Geosight #5: The English Lake District

The Lake District in north-west England has become the beautiful place it is via a complex range of causes. It is on the edge of Europe and has a harsh climate in which its sub-1000m mountains can be as challenging as peaks three times as big in the Alps.

This distinctive area of lakes and mountains comes in two main parts. One, made of softer rocks such as slates, features rounded hills and comparatively easy walking. The other, carved out from igneous rocks, produces craggy landscapes that are more dangerous to the unwary as well as being more spectacular. It includes Scafell Pike, England's highest peak at 978m above sea level. From about 25,000 to 15,000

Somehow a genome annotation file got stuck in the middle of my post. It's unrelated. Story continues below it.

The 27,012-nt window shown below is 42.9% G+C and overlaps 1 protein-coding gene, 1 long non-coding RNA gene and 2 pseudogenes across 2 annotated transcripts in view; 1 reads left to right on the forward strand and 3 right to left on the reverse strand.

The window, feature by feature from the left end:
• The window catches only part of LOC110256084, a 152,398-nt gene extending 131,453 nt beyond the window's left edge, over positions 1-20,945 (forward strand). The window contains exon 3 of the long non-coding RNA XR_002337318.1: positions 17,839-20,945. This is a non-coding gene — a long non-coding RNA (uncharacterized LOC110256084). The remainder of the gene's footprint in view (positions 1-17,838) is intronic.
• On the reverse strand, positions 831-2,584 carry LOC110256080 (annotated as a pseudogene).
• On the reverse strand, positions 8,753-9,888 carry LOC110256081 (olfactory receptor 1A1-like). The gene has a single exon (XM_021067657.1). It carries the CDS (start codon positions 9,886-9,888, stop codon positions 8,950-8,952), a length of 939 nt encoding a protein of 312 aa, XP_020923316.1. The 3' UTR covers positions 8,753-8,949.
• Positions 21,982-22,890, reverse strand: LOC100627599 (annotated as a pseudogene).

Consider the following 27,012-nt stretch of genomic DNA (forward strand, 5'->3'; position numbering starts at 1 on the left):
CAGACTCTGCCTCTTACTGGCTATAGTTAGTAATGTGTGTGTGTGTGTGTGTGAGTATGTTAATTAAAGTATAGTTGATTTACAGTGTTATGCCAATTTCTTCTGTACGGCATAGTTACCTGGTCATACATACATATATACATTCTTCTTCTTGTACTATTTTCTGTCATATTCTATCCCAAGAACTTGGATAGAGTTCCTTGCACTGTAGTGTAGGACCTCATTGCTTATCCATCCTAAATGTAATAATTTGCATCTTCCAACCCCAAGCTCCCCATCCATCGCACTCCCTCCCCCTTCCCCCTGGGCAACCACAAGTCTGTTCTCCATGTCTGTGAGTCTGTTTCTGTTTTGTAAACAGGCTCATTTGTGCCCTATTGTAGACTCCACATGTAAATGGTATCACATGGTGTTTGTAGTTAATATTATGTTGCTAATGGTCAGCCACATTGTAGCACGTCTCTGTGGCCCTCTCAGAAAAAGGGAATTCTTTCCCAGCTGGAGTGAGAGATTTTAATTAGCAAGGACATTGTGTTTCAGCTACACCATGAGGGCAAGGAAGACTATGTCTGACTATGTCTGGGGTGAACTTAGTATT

years ago, the Lake District was the source of many large glaciers that wended their way far to the south. The high valleys where they began can still be seen today, along with a full array of glacier-related features such as tills, moraines, drumlins and distinctive u-shaped valleys. Where two high cwms from which a glacier began sit alongside one another, a knife-edge ridge such as Striding Edge is left as a challenge for the walker.

Many of the Lake District valleys were cut very deep by ice, and it is these that have formed the sixteen large lakes that give the area its name.